With all due respect, bikejourno speaks wonderfully for a utopian world, not one where Contador leads the second biggest race of the season with Astana peeing over the race.

    Sure, there's a big cycling scene in Iran, they live in the mountains, they're training more professionally now than, say, 10 years ago. But come on.
    Ten years ago, it was Mizbani who was best.

    BTW, isn't twitter still blocked in Iran?
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  • t-72

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    Re: Doping in Asia
    « Reply #99 on: May 25, 2015, 15:09 »
    Kazakhstan, Iran, Brazil, Argentina, Chile, Colombia, South Africa ... virtually every of those 'exotic' cycling scenes has its doping cases. :barf


    The big pain in the butt here is Brazil, because it is by far the largest country on the list. By population it is 45% Brazilians (and Iran comes second at 17%).  Add the fact that the next Olympic games will  be hosted in Rio de Janeiro, and that endurance sports aren't really big in Brazil - everything is dwarfed by the team sports futebol, volei and basquete - although athletics and swimming does have a small following. The potential for growth of cycling in Brazil is not large, it is gigantic.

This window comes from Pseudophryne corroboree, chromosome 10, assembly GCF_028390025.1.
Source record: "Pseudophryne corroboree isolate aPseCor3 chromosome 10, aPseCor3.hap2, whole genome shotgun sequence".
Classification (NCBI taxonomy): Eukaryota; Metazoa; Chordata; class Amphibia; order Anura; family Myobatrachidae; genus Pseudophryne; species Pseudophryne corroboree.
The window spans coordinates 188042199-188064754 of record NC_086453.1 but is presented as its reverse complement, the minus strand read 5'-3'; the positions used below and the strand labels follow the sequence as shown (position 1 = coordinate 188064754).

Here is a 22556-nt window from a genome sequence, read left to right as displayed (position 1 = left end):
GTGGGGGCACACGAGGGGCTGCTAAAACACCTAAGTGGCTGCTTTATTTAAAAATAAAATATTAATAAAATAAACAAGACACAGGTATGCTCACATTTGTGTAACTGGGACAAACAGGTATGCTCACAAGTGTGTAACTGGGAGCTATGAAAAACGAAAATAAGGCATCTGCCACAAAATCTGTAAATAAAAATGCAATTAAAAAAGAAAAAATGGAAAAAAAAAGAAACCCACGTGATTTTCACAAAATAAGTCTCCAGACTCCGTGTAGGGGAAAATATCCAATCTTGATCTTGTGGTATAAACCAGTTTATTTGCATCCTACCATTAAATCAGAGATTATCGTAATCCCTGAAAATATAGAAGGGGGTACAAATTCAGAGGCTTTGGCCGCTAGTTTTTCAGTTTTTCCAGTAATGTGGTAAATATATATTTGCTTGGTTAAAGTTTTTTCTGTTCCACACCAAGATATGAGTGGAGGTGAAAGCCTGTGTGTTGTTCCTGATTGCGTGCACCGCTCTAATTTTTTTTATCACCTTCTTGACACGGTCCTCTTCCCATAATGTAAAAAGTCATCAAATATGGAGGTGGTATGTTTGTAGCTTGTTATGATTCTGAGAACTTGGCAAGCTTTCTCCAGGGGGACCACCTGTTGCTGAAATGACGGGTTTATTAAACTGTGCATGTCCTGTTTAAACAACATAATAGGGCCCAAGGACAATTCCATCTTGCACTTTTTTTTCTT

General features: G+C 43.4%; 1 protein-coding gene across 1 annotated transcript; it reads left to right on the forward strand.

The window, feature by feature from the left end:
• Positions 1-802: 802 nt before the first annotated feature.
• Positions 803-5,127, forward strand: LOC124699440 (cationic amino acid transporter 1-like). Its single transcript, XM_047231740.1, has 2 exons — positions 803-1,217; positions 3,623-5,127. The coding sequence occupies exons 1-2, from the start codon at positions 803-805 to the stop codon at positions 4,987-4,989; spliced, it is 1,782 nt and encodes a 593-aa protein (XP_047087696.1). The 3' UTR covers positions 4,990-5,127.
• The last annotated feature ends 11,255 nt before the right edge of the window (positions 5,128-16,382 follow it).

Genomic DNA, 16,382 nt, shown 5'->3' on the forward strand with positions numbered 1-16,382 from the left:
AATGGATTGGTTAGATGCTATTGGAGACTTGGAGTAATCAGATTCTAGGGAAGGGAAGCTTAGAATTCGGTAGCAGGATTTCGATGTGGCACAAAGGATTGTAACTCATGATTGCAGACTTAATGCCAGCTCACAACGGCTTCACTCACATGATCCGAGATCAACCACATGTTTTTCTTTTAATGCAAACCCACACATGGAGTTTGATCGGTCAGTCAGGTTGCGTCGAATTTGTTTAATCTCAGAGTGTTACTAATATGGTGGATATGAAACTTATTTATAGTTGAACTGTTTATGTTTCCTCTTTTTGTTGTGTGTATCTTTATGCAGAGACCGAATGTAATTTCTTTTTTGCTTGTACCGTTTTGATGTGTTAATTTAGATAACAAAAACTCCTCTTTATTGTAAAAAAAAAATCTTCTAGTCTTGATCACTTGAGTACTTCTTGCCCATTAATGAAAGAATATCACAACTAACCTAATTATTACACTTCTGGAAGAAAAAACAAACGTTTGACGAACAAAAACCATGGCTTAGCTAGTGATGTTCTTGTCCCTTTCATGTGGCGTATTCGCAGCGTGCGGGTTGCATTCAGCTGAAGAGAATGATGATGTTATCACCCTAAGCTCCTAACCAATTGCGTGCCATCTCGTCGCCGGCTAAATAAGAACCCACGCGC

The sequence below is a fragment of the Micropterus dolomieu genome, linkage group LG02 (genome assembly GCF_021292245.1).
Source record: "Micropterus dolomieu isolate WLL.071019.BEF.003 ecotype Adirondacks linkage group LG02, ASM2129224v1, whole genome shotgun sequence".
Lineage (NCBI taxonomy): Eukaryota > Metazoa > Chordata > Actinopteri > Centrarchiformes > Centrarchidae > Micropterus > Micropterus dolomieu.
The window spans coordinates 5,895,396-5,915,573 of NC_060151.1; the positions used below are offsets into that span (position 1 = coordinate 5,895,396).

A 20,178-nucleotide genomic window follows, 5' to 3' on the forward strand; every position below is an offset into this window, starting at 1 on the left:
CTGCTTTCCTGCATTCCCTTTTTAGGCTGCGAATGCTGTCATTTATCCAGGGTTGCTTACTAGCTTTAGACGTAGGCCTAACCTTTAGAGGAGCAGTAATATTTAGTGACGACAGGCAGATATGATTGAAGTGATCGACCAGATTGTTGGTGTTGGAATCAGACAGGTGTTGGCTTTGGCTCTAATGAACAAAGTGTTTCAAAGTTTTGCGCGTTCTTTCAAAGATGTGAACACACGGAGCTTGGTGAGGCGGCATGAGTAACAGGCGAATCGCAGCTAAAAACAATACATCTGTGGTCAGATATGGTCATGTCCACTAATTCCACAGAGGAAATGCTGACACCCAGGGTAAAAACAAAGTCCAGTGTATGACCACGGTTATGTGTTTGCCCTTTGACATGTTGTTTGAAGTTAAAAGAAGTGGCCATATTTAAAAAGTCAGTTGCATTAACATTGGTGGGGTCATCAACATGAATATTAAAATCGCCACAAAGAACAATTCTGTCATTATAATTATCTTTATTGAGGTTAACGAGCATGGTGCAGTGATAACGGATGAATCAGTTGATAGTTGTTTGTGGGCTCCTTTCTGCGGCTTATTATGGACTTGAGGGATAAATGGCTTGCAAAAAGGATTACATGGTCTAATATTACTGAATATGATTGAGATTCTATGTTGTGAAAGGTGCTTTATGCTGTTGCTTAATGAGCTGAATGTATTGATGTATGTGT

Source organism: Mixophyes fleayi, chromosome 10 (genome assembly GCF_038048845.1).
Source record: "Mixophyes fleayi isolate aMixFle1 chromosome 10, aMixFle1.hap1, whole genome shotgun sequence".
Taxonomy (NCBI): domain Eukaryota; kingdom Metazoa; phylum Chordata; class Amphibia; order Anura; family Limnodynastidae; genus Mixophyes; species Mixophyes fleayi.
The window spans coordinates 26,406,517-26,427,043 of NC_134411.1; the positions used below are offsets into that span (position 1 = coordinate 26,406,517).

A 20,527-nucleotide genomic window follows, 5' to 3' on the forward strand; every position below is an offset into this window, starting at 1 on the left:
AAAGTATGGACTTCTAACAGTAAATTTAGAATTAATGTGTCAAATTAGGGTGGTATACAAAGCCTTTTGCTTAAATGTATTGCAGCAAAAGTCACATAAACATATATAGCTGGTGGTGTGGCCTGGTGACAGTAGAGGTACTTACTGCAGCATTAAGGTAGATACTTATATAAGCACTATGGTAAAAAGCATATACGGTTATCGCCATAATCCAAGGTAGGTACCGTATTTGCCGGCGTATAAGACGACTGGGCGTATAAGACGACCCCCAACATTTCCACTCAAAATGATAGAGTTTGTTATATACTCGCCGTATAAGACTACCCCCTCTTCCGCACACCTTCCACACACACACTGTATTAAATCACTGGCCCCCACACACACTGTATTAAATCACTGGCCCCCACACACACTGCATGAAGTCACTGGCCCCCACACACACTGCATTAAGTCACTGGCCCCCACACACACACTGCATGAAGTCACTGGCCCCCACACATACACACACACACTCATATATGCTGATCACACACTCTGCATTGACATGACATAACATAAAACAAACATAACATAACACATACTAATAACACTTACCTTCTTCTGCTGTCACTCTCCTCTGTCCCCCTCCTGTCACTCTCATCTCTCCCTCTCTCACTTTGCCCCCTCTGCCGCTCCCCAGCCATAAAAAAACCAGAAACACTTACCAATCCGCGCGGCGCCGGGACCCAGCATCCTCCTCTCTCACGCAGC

However it was a bit sad to see that a race like tour do Rio dominated by Europeans with a shady past racing for continental teams with a shady present. That isn't how you can grow enthusiasm for the sport in the general public. Better ground work is required. Cheap equipment, cycling clubs with trainers that get at least a minimum of education, and races for young cyclists to attend in their city is actually more important, but if the UCI can't bring decent antidoping to countries outside Europe because the races are not World Tour and the teams are not WT-teams, the World Tour must come to these other continents as well! A regimen where a wildcard invitation to a World Tour event could be the carrot and a stricter control at the event the stick and the presence of international "stars" would boost the attention in the media. Brazilians love celebrities...

    Did it work in China? Nope! Can it work in other places? Maybe!

    EDIT: I am really having an off day today...to get back on topic:
    I don't know Iran but with such a strong national cycling scene perhaps it is about time the WT visits there as well.



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    Re: Doping in Asia
    « Reply #100 on: May 15, 2016, 19:49 »
    really interesting article about Peter Pouly's disqualification for using a 6.1kg bike in the Tour de Banyuwangi Ijen (via pastro on twitter)

    https://cyclingiq.com/2016/05/15/even-after-poulys-tour-de-banyuwangi-ijen-disqualification-doubts-linger/
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    LukasCPH

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    Re: Doping in Asia
    « Reply #102 on: February 13, 2017, 12:48 »
    Quelle surprise.